Research Handbooks in International Law series
Edited by Alexander Orakhelashvili
Chapter 2: The concept of jurisdiction in international law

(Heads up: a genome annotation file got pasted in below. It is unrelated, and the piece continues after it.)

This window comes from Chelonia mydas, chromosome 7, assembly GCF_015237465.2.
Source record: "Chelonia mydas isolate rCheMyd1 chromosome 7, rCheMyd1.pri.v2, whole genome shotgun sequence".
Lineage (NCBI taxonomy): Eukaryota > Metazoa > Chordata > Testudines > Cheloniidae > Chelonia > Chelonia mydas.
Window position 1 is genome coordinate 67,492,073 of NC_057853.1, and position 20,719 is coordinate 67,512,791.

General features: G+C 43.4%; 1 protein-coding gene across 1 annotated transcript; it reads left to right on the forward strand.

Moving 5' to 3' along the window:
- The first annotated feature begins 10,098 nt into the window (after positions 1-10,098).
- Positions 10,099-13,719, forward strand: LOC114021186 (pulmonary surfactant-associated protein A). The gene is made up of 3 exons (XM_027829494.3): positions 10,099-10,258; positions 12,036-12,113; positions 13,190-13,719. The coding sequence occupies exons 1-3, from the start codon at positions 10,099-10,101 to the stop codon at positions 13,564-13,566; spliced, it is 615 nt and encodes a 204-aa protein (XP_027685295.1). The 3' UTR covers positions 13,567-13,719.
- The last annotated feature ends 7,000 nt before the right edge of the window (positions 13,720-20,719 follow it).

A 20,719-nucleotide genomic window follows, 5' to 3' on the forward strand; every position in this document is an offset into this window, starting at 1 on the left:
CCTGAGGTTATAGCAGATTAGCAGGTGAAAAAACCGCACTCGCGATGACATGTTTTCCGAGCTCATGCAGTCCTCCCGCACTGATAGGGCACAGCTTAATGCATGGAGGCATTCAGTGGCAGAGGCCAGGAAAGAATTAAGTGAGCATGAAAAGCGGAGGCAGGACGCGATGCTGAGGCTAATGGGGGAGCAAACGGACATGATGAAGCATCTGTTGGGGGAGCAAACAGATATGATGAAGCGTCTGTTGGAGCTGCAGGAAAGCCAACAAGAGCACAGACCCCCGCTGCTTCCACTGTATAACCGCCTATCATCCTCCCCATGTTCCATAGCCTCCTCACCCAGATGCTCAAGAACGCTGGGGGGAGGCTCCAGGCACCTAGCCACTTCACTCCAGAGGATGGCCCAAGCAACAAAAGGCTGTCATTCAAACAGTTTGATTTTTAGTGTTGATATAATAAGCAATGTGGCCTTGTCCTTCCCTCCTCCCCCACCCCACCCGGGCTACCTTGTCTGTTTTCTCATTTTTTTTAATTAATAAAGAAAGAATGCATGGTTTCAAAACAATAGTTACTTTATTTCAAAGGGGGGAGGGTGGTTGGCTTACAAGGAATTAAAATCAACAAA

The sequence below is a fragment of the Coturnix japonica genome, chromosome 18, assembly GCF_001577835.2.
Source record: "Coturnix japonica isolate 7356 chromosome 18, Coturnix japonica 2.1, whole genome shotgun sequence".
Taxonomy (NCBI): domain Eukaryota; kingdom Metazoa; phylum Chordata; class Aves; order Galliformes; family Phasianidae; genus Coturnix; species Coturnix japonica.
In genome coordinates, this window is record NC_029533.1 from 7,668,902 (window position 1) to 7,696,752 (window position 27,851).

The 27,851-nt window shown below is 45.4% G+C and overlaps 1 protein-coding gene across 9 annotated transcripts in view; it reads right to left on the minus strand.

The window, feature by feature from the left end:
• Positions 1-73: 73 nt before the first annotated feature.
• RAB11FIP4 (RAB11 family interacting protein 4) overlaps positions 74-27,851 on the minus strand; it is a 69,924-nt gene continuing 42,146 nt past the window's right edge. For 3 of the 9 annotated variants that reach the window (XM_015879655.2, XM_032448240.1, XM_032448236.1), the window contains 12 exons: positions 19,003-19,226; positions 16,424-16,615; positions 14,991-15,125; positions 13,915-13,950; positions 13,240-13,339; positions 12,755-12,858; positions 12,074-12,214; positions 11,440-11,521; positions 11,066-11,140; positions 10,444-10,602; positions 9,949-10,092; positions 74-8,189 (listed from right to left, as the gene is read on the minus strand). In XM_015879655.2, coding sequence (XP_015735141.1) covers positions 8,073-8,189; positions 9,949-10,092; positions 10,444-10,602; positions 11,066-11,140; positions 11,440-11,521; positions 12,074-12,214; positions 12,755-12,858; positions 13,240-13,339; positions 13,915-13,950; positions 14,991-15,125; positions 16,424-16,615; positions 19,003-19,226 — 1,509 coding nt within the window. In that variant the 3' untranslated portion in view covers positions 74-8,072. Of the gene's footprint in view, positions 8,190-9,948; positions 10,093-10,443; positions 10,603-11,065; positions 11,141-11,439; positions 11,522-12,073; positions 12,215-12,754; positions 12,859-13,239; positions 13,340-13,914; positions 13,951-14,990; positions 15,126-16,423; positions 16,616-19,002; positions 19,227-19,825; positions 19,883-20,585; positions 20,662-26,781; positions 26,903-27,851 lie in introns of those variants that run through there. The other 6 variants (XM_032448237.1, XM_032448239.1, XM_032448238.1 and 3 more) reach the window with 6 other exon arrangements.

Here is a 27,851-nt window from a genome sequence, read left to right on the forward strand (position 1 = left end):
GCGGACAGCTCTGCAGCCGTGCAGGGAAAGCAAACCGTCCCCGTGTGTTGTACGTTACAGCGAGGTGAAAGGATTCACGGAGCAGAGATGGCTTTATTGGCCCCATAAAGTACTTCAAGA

In this chapter, the concept of jurisdiction as exercised by states (or regional organizations such as the European Union) is analysed. Such jurisdiction is concerned with the reach of a state’s law: what link, if any, is required for a state to apply its laws to situations and persons? Jurisdiction is an aspect of a state’s sovereignty, as the right to prescribe and enforce laws is an essential component of statehood. In the classic Westphalian understanding, this right has been limited to a state’s territory, a limitation that at the same time ensures that no state intervenes in another state’s affairs (2.1). This idea is no longer strictly applied, if it ever was. Exceptions that allow for limited extra-territorial jurisdiction have been carved out, and, moreover, the territoriality principle has been construed rather liberally (2.2). To be true, some states employ a rather strict presumption that the legislature does not normally intend to apply its laws extra-territorially, but such a presumption does not limit the discretion of the legislature to do just that if it so desires (2.3). The overlapping assertions that result from multiple states’ invocation of permissive principles of jurisdiction may almost unavoidably result in international friction. This friction may be mitigated by a ‘rule of reason’, which instructs courts and regulators to balance the interests and connections of the case with the different states involved (2.4).
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